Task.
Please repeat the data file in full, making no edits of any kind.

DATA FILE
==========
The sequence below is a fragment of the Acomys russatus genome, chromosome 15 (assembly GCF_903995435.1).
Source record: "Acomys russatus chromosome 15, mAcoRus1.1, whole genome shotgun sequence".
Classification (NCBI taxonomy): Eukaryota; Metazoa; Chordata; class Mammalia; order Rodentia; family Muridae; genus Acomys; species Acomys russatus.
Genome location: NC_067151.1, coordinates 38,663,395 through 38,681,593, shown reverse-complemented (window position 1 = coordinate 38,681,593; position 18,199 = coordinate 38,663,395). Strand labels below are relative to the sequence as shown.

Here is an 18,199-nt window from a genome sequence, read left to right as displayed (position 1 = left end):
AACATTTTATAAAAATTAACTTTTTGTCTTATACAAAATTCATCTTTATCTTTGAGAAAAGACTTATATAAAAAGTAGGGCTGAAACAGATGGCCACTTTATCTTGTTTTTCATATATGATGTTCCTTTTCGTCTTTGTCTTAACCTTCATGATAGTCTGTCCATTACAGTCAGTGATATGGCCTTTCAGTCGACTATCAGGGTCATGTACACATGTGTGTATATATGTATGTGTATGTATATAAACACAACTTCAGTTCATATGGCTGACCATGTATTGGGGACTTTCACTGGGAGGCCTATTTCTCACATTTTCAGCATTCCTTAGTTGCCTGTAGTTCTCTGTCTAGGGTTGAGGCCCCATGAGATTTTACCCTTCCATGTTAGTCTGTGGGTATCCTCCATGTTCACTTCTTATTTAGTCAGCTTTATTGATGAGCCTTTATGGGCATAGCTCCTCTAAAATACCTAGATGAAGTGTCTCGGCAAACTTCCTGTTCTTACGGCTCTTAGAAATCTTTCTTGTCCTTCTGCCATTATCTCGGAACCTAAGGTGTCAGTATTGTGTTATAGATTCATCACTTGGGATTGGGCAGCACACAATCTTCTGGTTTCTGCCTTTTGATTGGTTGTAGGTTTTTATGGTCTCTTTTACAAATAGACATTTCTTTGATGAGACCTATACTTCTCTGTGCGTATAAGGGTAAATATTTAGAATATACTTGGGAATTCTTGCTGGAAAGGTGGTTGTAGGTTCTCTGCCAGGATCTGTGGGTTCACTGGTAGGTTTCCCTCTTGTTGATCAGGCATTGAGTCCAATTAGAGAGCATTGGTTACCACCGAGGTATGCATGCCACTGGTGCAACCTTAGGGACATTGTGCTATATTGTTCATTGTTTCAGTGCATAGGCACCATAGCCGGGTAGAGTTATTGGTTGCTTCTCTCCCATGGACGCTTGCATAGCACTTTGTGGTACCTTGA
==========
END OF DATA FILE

The sequence below is a fragment of the Acomys russatus genome, chromosome 15 (assembly GCF_903995435.1).
Source record: "Acomys russatus chromosome 15, mAcoRus1.1, whole genome shotgun sequence".
Classification (NCBI taxonomy): Eukaryota; Metazoa; Chordata; class Mammalia; order Rodentia; family Muridae; genus Acomys; species Acomys russatus.
Genome location: NC_067151.1, coordinates 38,663,395 through 38,681,593, shown reverse-complemented (window position 1 = coordinate 38,681,593; position 18,199 = coordinate 38,663,395). Strand labels below are relative to the sequence as shown.

Here is an 18,199-nt window from a genome sequence, read left to right as displayed (position 1 = left end):
AACATTTTATAAAAATTAACTTTTTGTCTTATACAAAATTCATCTTTATCTTTGAGAAAAGACTTATATAAAAAGTAGGGCTGAAACAGATGGCCACTTTATCTTGTTTTTCATATATGATGTTCCTTTTCGTCTTTGTCTTAACCTTCATGATAGTCTGTCCATTACAGTCAGTGATATGGCCTTTCAGTCGACTATCAGGGTCATGTACACATGTGTGTATATATGTATGTGTATGTATATAAACACAACTTCAGTTCATATGGCTGACCATGTATTGGGGACTTTCACTGGGAGGCCTATTTCTCACATTTTCAGCATTCCTTAGTTGCCTGTAGTTCTCTGTCTAGGGTTGAGGCCCCATGAGATTTTACCCTTCCATGTTAGTCTGTGGGTATCCTCCATGTTCACTTCTTATTTAGTCAGCTTTATTGATGAGCCTTTATGGGCATAGCTCCTCTAAAATACCTAGATGAAGTGTCTCGGCAAACTTCCTGTTCTTACGGCTCTTAGAAATCTTTCTTGTCCTTCTGCCATTATCTCGGAACCTAAGGTGTCAGTATTGTGTTATAGATTCATCACTTGGGATTGGGCAGCACACAATCTTCTGGTTTCTGCCTTTTGATTGGTTGTAGGTTTTTATGGTCTCTTTTACAAATAGACATTTCTTTGATGAGACCTATACTTCTCTGTGCGTATAAGGGTAAATATTTAGAATATACTTGGGAATTCTTGCTGGAAAGGTGGTTGTAGGTTCTCTGCCAGGATCTGTGGGTTCACTGGTAGGTTTCCCTCTTGTTGATCAGGCATTGAGTCCAATTAGAGAGCATTGGTTACCACCGAGGTATGCATGCCACTGGTGCAACCTTAGGGACATTGTGCTATATTGTTCATTGTTTCAGTGCATAGGCACCATAGCCGGGTAGAGTTATTGGTTGCTTCTCTCCCATGGACGCTTGCATAGCACTTTGTGGTACCTTGA